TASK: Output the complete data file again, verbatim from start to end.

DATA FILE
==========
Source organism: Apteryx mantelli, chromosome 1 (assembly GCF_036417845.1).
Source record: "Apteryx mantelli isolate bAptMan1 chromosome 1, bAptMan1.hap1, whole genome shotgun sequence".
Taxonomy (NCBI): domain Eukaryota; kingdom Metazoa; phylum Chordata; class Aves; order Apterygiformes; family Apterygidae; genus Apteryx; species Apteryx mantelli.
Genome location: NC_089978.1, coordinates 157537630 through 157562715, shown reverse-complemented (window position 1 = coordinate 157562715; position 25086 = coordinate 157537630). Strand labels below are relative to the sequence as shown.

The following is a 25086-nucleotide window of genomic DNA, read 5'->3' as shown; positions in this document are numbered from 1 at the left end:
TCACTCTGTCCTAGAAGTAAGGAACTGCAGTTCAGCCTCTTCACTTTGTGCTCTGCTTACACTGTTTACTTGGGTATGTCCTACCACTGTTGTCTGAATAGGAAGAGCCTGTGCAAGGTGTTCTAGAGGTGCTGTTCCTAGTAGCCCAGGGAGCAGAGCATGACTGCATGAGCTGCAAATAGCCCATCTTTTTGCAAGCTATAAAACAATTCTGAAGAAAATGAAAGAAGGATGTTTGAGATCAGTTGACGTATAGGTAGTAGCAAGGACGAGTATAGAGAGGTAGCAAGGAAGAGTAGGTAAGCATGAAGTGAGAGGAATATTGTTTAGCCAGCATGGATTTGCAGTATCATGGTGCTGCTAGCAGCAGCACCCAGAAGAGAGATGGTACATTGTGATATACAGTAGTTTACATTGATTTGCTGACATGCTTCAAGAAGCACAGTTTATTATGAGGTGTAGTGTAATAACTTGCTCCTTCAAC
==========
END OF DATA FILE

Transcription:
Source organism: Apteryx mantelli, chromosome 1 (assembly GCF_036417845.1).
Source record: "Apteryx mantelli isolate bAptMan1 chromosome 1, bAptMan1.hap1, whole genome shotgun sequence".
Taxonomy (NCBI): domain Eukaryota; kingdom Metazoa; phylum Chordata; class Aves; order Apterygiformes; family Apterygidae; genus Apteryx; species Apteryx mantelli.
Genome location: NC_089978.1, coordinates 157537630 through 157562715, shown reverse-complemented (window position 1 = coordinate 157562715; position 25086 = coordinate 157537630). Strand labels below are relative to the sequence as shown.

The following is a 25086-nucleotide window of genomic DNA, read 5'->3' as shown; positions in this document are numbered from 1 at the left end:
TCACTCTGTCCTAGAAGTAAGGAACTGCAGTTCAGCCTCTTCACTTTGTGCTCTGCTTACACTGTTTACTTGGGTATGTCCTACCACTGTTGTCTGAATAGGAAGAGCCTGTGCAAGGTGTTCTAGAGGTGCTGTTCCTAGTAGCCCAGGGAGCAGAGCATGACTGCATGAGCTGCAAATAGCCCATCTTTTTGCAAGCTATAAAACAATTCTGAAGAAAATGAAAGAAGGATGTTTGAGATCAGTTGACGTATAGGTAGTAGCAAGGACGAGTATAGAGAGGTAGCAAGGAAGAGTAGGTAAGCATGAAGTGAGAGGAATATTGTTTAGCCAGCATGGATTTGCAGTATCATGGTGCTGCTAGCAGCAGCACCCAGAAGAGAGATGGTACATTGTGATATACAGTAGTTTACATTGATTTGCTGACATGCTTCAAGAAGCACAGTTTATTATGAGGTGTAGTGTAATAACTTGCTCCTTCAAC